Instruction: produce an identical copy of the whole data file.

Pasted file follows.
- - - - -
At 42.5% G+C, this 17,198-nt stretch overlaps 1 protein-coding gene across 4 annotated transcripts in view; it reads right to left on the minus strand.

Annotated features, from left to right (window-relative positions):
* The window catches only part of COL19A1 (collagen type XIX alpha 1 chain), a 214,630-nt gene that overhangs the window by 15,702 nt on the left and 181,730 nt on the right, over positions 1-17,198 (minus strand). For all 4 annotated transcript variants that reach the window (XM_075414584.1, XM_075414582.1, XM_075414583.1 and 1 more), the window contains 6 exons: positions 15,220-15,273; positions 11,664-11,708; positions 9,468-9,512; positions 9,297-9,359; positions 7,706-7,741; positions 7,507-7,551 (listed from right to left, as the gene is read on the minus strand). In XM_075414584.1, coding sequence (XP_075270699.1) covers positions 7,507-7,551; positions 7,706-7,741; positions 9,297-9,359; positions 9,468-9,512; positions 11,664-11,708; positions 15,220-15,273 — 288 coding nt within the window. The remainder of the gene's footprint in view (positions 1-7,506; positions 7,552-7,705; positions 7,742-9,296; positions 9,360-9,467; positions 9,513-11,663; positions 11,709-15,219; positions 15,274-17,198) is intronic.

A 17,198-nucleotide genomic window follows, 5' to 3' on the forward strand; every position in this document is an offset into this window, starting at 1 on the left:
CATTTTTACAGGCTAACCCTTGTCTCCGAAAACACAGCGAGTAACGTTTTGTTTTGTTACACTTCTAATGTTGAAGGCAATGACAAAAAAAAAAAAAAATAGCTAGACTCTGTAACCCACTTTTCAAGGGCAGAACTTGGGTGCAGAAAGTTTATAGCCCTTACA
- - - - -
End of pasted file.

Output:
At 42.5% G+C, this 17,198-nt stretch overlaps 1 protein-coding gene across 4 annotated transcripts in view; it reads right to left on the minus strand.

Annotated features, from left to right (window-relative positions):
* The window catches only part of COL19A1 (collagen type XIX alpha 1 chain), a 214,630-nt gene that overhangs the window by 15,702 nt on the left and 181,730 nt on the right, over positions 1-17,198 (minus strand). For all 4 annotated transcript variants that reach the window (XM_075414584.1, XM_075414582.1, XM_075414583.1 and 1 more), the window contains 6 exons: positions 15,220-15,273; positions 11,664-11,708; positions 9,468-9,512; positions 9,297-9,359; positions 7,706-7,741; positions 7,507-7,551 (listed from right to left, as the gene is read on the minus strand). In XM_075414584.1, coding sequence (XP_075270699.1) covers positions 7,507-7,551; positions 7,706-7,741; positions 9,297-9,359; positions 9,468-9,512; positions 11,664-11,708; positions 15,220-15,273 — 288 coding nt within the window. The remainder of the gene's footprint in view (positions 1-7,506; positions 7,552-7,705; positions 7,742-9,296; positions 9,360-9,467; positions 9,513-11,663; positions 11,709-15,219; positions 15,274-17,198) is intronic.

A 17,198-nucleotide genomic window follows, 5' to 3' on the forward strand; every position in this document is an offset into this window, starting at 1 on the left:
CATTTTTACAGGCTAACCCTTGTCTCCGAAAACACAGCGAGTAACGTTTTGTTTTGTTACACTTCTAATGTTGAAGGCAATGACAAAAAAAAAAAAAAATAGCTAGACTCTGTAACCCACTTTTCAAGGGCAGAACTTGGGTGCAGAAAGTTTATAGCCCTTACA